b. Second, during the pandemic, students with disabilities have faced even more barriers in Ontario’s education system. I have been involved in advocating against these, on behalf of the AODA Alliance. The government is stalling efforts to help improve the plight of students with disabilities during the pandemic by keeping secret the draft or initial recommendations of the K-12 Committee and Post-Secondary Committee. While the government waits, these students fall further behind their peers.

RG




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Disability Rights Advocate Launches Court Application Against the Ford Government for Violating the Accessibility for Ontarians with Disabilities Act – AODA Alliance


ACCESSIBILITY FOR ONTARIANS WITH DISABILITIES ACT ALLIANCE

NEWS RELEASE – FOR IMMEDIATE RELEASE

Disability Rights Advocate Launches Court Application Against the Ford Government for Violating the Accessibility for Ontarians with Disabilities Act

May 7, 2021 Toronto: Today, blind lawyer, law professor and volunteer disability rights advocate David Lepofsky filed a court application against the Ford Government in the Ontario Divisional Court for violating a mandatory provision in the Accessibility for Ontarians with Disabilities Act (AODA). He asks the Court to order Ontario’s Minister for Seniors and Accessibility to immediately post on line and otherwise make public the initial recommendations for measures needed to tear down barriers in Ontario’s education system plaguing students with disabilities and in Ontario’s health care system, impeding patients with disabilities, that the Minister received from three advisory committees appointed under the AODA. Text of the notice of application and Lepofsky’s supporting affidavit are set out below.

The AODA requires the Ontario Government to lead Ontario to become accessible to over 2.6 million people with disabilities by 2025. It must enact and effectively enforcing a series of regulations, called accessibility standards, that spell out what organizations must do to become accessible to people with disabilities, and by when. The Government must appoint a series of committees, called Standards Development Committees, to advise on what those regulations should include.

According to section 10 of the AODA, when an advisory Standards Development Committee submits initial or draft recommendations to the Minister, the Minister is required to make those recommendations public upon receiving them, e.g. by posting them on the Government’s website. Yet the ford Government sat on three sets of such initial or draft recommendations for months. The Health Care Standards Development Committee submitted its initial recommendations to the Ford Government by the end of December 2020. The K-12 Education Standards Development Committee submitted its initial recommendations to the Government on March 12, 2021. The Post-Secondary Education Standards Development Committee submitted its initial recommendations to the Government around the same time.

Just as this application was being served on the Government, the Government belatedly announced that it made public the initial recommendations of the Health Care Standards Development Committee. Lepofsky does not claim that this was triggered by the court application. However, the Government has still not made public the other two Standards Development Committees’ recommendations. Therefore this court application remains important and urgent.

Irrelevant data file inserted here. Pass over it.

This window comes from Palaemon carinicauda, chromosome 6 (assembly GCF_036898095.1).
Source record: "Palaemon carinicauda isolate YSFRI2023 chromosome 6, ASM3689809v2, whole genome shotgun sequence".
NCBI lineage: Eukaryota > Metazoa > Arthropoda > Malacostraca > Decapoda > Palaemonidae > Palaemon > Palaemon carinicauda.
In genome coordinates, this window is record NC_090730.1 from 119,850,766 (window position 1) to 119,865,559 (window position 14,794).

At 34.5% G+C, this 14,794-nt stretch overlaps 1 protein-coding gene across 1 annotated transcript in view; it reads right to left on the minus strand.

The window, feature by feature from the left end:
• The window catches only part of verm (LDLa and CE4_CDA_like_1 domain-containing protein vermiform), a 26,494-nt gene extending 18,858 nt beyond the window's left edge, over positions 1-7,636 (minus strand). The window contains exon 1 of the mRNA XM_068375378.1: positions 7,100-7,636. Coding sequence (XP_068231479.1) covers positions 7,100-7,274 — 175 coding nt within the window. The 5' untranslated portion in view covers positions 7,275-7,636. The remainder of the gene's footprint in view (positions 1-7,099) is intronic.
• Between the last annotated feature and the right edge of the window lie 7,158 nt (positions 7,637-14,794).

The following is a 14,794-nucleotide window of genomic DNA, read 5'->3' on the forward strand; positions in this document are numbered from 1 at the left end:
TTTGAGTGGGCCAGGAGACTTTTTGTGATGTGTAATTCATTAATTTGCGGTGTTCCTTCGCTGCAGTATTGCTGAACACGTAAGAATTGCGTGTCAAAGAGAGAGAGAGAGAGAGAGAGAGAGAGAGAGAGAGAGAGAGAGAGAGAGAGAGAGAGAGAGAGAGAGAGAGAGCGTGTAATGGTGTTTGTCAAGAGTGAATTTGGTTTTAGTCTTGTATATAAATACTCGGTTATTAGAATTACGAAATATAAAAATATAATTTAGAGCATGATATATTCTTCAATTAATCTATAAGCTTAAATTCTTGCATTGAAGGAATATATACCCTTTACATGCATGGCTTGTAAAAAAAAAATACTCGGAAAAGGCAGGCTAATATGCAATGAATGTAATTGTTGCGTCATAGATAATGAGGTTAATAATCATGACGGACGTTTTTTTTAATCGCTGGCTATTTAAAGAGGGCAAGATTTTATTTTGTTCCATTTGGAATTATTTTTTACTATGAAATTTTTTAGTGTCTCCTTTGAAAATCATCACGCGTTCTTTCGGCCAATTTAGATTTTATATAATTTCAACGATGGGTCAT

“The Ford Government’s inexcusable contravention of the Accessibility for Ontarians with Disabilities Act hurts people with disabilities, by delaying overdue progress on accessibility. It is leadership by a poor example, from a Government that pledged to lead on this issue by a good example,” said Lepofsky, chair of the non-partisan AODA Alliance which campaigns for accessibility for people with any kind of disability. “The fact that for over five months in the middle of a pandemic, the Government sat on important recommendations on how to tear down disability barriers in Ontario’s health care system impeding patients with disabilities is especially hurtful.”

Lepofsky will argue that schools, colleges,, universities and health care providers deserved and were entitled to see all these initial recommendations immediately, so that they can try to put them into action where possible long before the Government enacts new regulations in this area.

“People with disabilities should not have to resort to going to court to get the Ford Government to obey the law,” said Lepofsky. “Fortunately, I’m blessed to have excellent pro bono representation by Martha McCarthy of McCarthy Hansen & Company LLP, and I have my own legal training, but no one should have to go through this.”

Contact: AODA Alliance Chair David Lepofsky, [email protected] Twitter: @davidlepofsky and @aodaalliance

More background at www.aodaalliance.org

Text of the May 7, 2021 Notice of Application

APPLICATION

  1. The applicant makes application for:
  1. Judicial review of the respondent’s failure to act in accordance with s. 10(1) of the Accessibility for Ontarians with Disabilities Act (the “AODA”), more specifically:
  1. The respondent’s failure to make available the initial or draft recommendations of the Health Care Standards Development Committee for public viewing on a government website or through such other means as the Minister considers advisable;
  2. The respondent’s failure to make available the initial or draft recommendations of the K-12 Education Standards Development Committee for public viewing on a government website or through such other means as the Minister considers advisable; and,
  • The respondent’s failure to make available the initial or draft recommendations of the Post-Secondary Education Standards Development Committee for public viewing on a government website or through such other means as the Minister considers advisable.